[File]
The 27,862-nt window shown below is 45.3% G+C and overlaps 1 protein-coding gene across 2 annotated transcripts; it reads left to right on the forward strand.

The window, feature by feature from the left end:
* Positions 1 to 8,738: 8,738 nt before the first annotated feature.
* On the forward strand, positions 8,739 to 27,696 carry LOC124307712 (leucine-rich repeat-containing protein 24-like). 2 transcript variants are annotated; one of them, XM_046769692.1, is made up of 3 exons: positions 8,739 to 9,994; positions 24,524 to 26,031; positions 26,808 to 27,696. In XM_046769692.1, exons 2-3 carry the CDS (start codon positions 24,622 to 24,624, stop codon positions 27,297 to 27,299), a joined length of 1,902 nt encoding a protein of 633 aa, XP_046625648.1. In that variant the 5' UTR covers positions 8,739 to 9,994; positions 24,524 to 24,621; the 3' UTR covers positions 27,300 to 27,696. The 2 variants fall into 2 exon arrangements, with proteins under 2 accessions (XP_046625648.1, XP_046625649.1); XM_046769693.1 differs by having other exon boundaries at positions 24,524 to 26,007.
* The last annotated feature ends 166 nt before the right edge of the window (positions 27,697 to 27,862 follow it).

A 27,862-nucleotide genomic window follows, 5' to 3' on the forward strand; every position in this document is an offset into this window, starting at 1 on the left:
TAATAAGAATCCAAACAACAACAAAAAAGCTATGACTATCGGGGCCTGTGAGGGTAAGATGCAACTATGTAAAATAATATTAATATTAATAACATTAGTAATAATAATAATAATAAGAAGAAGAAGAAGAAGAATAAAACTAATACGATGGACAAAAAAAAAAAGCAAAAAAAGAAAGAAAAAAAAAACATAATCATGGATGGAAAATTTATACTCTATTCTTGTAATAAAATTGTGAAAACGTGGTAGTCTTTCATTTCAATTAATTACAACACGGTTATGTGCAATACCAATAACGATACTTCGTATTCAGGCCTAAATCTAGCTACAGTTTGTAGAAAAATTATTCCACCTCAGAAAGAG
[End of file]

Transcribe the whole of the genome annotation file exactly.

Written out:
The 27,862-nt window shown below is 45.3% G+C and overlaps 1 protein-coding gene across 2 annotated transcripts; it reads left to right on the forward strand.

The window, feature by feature from the left end:
* Positions 1 to 8,738: 8,738 nt before the first annotated feature.
* On the forward strand, positions 8,739 to 27,696 carry LOC124307712 (leucine-rich repeat-containing protein 24-like). 2 transcript variants are annotated; one of them, XM_046769692.1, is made up of 3 exons: positions 8,739 to 9,994; positions 24,524 to 26,031; positions 26,808 to 27,696. In XM_046769692.1, exons 2-3 carry the CDS (start codon positions 24,622 to 24,624, stop codon positions 27,297 to 27,299), a joined length of 1,902 nt encoding a protein of 633 aa, XP_046625648.1. In that variant the 5' UTR covers positions 8,739 to 9,994; positions 24,524 to 24,621; the 3' UTR covers positions 27,300 to 27,696. The 2 variants fall into 2 exon arrangements, with proteins under 2 accessions (XP_046625648.1, XP_046625649.1); XM_046769693.1 differs by having other exon boundaries at positions 24,524 to 26,007.
* The last annotated feature ends 166 nt before the right edge of the window (positions 27,697 to 27,862 follow it).

A 27,862-nucleotide genomic window follows, 5' to 3' on the forward strand; every position in this document is an offset into this window, starting at 1 on the left:
TAATAAGAATCCAAACAACAACAAAAAAGCTATGACTATCGGGGCCTGTGAGGGTAAGATGCAACTATGTAAAATAATATTAATATTAATAACATTAGTAATAATAATAATAATAAGAAGAAGAAGAAGAAGAATAAAACTAATACGATGGACAAAAAAAAAAAGCAAAAAAAGAAAGAAAAAAAAAACATAATCATGGATGGAAAATTTATACTCTATTCTTGTAATAAAATTGTGAAAACGTGGTAGTCTTTCATTTCAATTAATTACAACACGGTTATGTGCAATACCAATAACGATACTTCGTATTCAGGCCTAAATCTAGCTACAGTTTGTAGAAAAATTATTCCACCTCAGAAAGAG